Continuing the journey into Wales, Hay Bluff presides over the town of Hay-on-Wye and the borders - the Welsh Marches. Across the valley to the west is a similar scarp face known as Twmpa in Welsh, and Lord Hereford's Knob in English. Clumps of cottongrass brightened the bogs.
I had hoped to claim Twmpa for England, but the Houyhnhnms had got there first. Glorious views across the border lands.
The Gospel Pass swoops down into the Vale of Ewyas, where nestles the ruin of Llanthony priory, a substantial building "that [Thomas] Cromwell knocked abaht a bit" as my father would have said.
The crypt has been turned into a bar and restaurant, while the one surviving tower houses four rooms, which make an idyllic B&B. We stayed there a few times a few decades ago, waking to the sound of jackdaws and sheep.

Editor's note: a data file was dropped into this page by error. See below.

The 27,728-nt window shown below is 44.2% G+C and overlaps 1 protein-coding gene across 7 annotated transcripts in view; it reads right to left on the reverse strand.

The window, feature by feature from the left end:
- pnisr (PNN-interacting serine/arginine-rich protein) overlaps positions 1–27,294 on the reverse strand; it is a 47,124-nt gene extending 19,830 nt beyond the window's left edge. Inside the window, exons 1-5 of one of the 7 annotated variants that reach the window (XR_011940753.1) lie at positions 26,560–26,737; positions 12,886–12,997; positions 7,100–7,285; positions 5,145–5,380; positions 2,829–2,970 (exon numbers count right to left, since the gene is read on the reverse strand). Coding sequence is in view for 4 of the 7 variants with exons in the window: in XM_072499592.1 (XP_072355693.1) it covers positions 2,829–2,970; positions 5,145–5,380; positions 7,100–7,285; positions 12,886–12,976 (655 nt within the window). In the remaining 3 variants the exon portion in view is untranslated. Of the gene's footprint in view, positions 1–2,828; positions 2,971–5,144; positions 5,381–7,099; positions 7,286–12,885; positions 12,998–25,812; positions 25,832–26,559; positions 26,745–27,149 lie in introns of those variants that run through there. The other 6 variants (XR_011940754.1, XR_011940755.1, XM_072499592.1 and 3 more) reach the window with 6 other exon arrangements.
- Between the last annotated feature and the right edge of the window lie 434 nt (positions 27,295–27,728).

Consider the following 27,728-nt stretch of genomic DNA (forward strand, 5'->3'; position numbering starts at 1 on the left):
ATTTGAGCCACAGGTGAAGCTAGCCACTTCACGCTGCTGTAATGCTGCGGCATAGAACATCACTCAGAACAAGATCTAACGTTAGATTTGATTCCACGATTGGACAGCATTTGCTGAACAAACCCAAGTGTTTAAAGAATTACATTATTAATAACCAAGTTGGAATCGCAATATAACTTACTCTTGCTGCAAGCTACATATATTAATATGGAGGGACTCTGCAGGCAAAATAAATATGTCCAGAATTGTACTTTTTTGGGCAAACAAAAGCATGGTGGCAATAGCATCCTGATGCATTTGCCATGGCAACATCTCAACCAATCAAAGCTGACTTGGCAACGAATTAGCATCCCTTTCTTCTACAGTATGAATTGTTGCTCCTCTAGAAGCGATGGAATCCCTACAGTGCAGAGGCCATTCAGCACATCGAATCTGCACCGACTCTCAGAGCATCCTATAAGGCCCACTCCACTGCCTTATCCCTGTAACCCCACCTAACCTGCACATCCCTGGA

This time the B&B of choice was in a farmhouse, Penyclawdd, with the perfect combination of a warm welcome from Mr and Mrs Davies (and Welsh border collies), a huge breakfast and lovely views from the bedroom window.
The B&B was chosen partly for its proximity to two wildlife reserves, Strawberry Cottage and Cwm Coed y Cerrig, both interesting in their own ways.
Western gorse just starting to flower - while our eastern variety is taking a break.